Installing SQL Server R2 Management Studio on machine with VS2008 without SP1

Sunday, March 25, 2012

I’ve been trying to install SQL Server R2 Management Studio on my customer site DEV machine I’m working with, and suddenly the I’ve got an annoying message saying that I don’t have VS2008 SP1 installed and the installation failed. Mainly I’m working with  VS2010 only, and I really don’t care about VS2008, especially not in concern with Management Studio… Now I have three options: 1. Uninstall Visual Studio 2008 2. Download and install VS 2008 SP1, which takes decades… 3. Fool installation app to think VS is not installed   Since I really don’t have time to waste, I’ve...
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Exit Windows Phone Application

Saturday, January 14, 2012

Many Windows Phone developers wonders how a Windows Phone Silverlight application can be closed? The problem is that Microsoft didn’t provide any official way closing a Silverlight application, since working with the Metro style UX concept, the user should press the Back key, closing the application by himself. You can argue with me about this concept, but this is not the place for discussing it. You may read further about it here. This post is going to provide a simple and correct way of asking the user to close the application, leaving him no other option. But first, you...

Open Links inside the WebBrowser control or outside using IE

Sunday, August 14, 2011

Windows Phone WebBrowser control is a great option for those applications that should host HTML content. Using the WebBrowser control is so simple, you just have to instantiate one and start using it by just calling the Navigate method: Code Snippet             <Grid x:Name="ContentPanel" Grid.Row="1" Margin="12,0,12,0">     <phone:WebBrowser Name="webBrowser" /> </Grid>   Code Snippet webBrowser.Navigate(new Uri("blogs.microsoft.co.il/blogs/tomershamam")); Clicking on links inside the WebBrowser control, navigate to pages inside the WebBrowser control, without closing the application and opening IE. Sometimes it is preferable opening some links...
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Open Window, Dialog or Message Box from a ViewModel – part 2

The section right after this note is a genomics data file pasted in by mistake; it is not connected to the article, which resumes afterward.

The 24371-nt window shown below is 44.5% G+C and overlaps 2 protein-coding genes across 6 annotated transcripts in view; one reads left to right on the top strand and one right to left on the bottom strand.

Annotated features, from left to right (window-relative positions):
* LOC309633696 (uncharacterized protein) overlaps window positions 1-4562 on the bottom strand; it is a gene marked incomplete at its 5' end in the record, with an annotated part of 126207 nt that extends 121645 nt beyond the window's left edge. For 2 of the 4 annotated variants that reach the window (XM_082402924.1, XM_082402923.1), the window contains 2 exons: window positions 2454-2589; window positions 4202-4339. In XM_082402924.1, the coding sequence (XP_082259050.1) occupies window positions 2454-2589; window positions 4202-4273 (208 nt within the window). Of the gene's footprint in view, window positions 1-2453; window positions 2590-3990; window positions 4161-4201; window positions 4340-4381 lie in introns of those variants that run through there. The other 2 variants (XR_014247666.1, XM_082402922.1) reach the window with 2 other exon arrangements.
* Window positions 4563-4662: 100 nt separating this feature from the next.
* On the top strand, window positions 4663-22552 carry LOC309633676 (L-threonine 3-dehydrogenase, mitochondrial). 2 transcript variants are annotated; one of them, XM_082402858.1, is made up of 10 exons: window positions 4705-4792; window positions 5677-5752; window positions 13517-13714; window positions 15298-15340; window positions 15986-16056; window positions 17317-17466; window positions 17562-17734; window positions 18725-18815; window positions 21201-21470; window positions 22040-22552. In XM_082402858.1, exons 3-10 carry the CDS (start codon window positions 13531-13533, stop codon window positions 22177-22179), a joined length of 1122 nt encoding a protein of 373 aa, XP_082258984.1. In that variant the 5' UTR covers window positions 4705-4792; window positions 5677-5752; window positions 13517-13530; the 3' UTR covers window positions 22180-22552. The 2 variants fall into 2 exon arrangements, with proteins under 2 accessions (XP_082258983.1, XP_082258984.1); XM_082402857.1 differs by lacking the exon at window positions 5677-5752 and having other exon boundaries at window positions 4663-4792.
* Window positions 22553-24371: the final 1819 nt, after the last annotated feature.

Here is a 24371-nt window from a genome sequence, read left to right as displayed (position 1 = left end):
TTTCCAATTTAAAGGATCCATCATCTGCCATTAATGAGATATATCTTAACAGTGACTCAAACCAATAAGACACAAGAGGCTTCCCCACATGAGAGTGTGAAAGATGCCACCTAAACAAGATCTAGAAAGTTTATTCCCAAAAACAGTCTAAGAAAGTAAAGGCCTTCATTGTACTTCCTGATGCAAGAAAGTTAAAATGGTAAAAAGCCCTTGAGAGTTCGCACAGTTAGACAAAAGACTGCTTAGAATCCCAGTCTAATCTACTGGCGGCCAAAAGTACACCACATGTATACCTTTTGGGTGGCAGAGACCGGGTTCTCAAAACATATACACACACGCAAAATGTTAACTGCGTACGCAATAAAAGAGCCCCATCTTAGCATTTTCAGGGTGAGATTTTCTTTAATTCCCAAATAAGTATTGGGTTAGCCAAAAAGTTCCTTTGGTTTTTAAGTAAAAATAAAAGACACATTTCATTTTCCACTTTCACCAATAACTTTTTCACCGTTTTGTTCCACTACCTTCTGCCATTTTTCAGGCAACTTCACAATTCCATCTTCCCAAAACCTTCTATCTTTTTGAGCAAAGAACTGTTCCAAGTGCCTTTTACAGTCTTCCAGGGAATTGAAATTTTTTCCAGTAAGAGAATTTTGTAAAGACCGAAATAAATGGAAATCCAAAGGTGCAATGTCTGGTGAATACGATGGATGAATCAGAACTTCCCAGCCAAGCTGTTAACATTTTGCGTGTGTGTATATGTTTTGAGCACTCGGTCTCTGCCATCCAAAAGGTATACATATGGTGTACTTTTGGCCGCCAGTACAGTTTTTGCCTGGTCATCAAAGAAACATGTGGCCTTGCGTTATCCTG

Friday, April 1, 2011

In my previous post I have shown how to open a Window bound to a view-model triggered by the view, using a simple Action. In this post I'll show how to open a Window, triggered by the view-model.   Opening a window directly by the view where the view decides when a Window should be opened, is an incorrect approach since the view shouldn't make that decision. This decision belongs to the Application layer and not the Presentation layer. What if the view shouldn't be opened because of application state, user permissions or any other application...
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Open Window, Dialog or Message Box from a ViewModel – part 1

Friday, March 25, 2011

Saying that a view-model belongs to the Application layer, and the Application layer doesn't references upper layers, and must not create or use visual objects, how can I open a Window, Dialog or any kind of Message Box on-the-fly, based on some logic triggered by the view or view-model? Well, there are several options doing that, one is using kind of service which encapsulates that, providing an interface, so the view-model don't really work directly with the upper layer or WPF. This solution is somehow problematic since the service should be implemented in the Presentation layer and...
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Animating ViewModel Properties instead of View Bound Properties